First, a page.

Removal from the roll for professional misconduct: a uniform law?

Does the application of uniform legislation in two different jurisdictions obtain uniform outcomes between the two jurisdictions? In a system under legislation starting with the word “Uniform”, in the one common law of Australia, this would be expected. But for lawyers who engage in professional misconduct, it might just be better (for them) to engage …

Chorley abolished

The High Court has abolished the much-maligned so-called Chorley exception. Solicitors are no longer entitled to recover costs in respect of their time spent on their own litigation: Bell Lawyers Pty Ltd v Pentelow [2019] HCA 29. Background The law with respect to the power to award costs, as generally understood until Pentelow, was as …

Some interesting things

For something a bit different, this post concerns a few interesting law-related things rather than anything substantive. The Staircase The Netflix original series The Staircase is a documentary series following a murder prosecution in North Carolina. Not only is it entertaining as a human story, it provides a fascinating insight into the (criminal) litigation process …

The illusion of the prevention principle

The law will not allow a person to take advantage of his or her own wrongdoing. As a matter of a policy, this is uncontroversial and stands to reason. But how is this idea manifested in the law? Is it a rule of common law or a principle of equity? And what are the consequences …

The solicitor’s possessory lien

Most practitioners understand the solicitor’s lien well enough: a solicitor can hold a former client’s file as security for payment of the solicitor’s unpaid fees. This can be quite useful security where the solicitor holds a client’s documents, especially original documents that may be required for, say, a trial. But, as with so many aspects …

When can defaulting trustees plead their own default against fellow malefactors?

The Victorian Court of Appeal recently allowed an appeal against an order staying a proceeding brought by companies in liquidation against their former directors for knowingly assisting breaches of trust allegedly committed by the companies. The Court discussed the principles that operate in such circumstances. Nicholson Street Pty Ltd (receivers and managers appointed) (in liq) …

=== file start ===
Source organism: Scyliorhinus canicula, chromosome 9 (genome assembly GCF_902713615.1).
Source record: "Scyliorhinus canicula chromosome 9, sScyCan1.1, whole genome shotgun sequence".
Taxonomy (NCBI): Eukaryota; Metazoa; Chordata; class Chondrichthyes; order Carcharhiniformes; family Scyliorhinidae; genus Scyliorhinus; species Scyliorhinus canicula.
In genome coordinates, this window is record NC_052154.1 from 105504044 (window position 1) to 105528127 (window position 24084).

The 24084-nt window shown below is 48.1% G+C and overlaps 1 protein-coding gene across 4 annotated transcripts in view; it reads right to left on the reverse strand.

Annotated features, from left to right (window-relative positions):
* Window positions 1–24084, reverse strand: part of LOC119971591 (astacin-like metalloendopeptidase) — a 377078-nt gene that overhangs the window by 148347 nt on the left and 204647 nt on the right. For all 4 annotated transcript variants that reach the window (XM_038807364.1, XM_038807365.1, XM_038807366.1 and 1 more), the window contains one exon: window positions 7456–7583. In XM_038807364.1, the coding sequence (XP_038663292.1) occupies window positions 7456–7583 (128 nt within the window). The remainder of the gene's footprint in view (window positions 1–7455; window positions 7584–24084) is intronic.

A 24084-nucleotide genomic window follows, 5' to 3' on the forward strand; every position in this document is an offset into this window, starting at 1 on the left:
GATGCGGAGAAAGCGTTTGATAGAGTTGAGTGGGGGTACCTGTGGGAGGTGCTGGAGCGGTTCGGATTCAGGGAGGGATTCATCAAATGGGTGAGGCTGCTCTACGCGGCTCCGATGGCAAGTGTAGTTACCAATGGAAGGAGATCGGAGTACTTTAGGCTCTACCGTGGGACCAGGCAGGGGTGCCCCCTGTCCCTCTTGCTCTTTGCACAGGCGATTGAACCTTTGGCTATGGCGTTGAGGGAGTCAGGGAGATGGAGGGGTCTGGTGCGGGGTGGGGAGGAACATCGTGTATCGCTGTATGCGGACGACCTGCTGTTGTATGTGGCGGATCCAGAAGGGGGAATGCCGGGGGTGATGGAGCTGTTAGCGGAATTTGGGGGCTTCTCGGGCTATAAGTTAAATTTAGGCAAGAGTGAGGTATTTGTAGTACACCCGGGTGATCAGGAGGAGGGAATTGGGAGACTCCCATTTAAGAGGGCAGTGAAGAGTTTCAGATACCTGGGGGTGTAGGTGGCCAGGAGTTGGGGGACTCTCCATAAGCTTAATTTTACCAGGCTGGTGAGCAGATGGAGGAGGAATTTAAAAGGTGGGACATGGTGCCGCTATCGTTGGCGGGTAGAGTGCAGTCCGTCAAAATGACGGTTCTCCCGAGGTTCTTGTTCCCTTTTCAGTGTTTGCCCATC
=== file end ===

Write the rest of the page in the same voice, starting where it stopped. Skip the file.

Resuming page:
Advocates’ immunity: intimate connection and finality

Yesterday, on 4 May 2016, the High Court delivered a judgment that should be of great interest to every lawyer working in litigation: Attwells v Jackson Lalic Lawyers Pty Ltd [2016] HCA 16. Background Lawyers acting in litigation enjoy a number of privileges in their work. One of them is the right to make allegations …

J’accuse: but to the civil standard of proof

Most people – and hopefully all lawyers – will be familiar with the idea that criminal allegations must (ordinarily) be proved beyond reasonable doubt, whereas matters in a civil dispute need only be proved on the balance of probabilities. But what about cases which are not criminal, but involve serious allegations of wrongdoing? This often …

Unjust enrichment: unifying concept or cause of action?

The entry below was originally published in (May 2015) 89(5) Law Institute Journal 34. My thanks go to the Law Institute of Victoria for permitting me to republish it here. Abstract The law of restitution and unjust enrichment has been heavily influenced by academic commentary. However, the High Court has repeatedly stated that concepts such …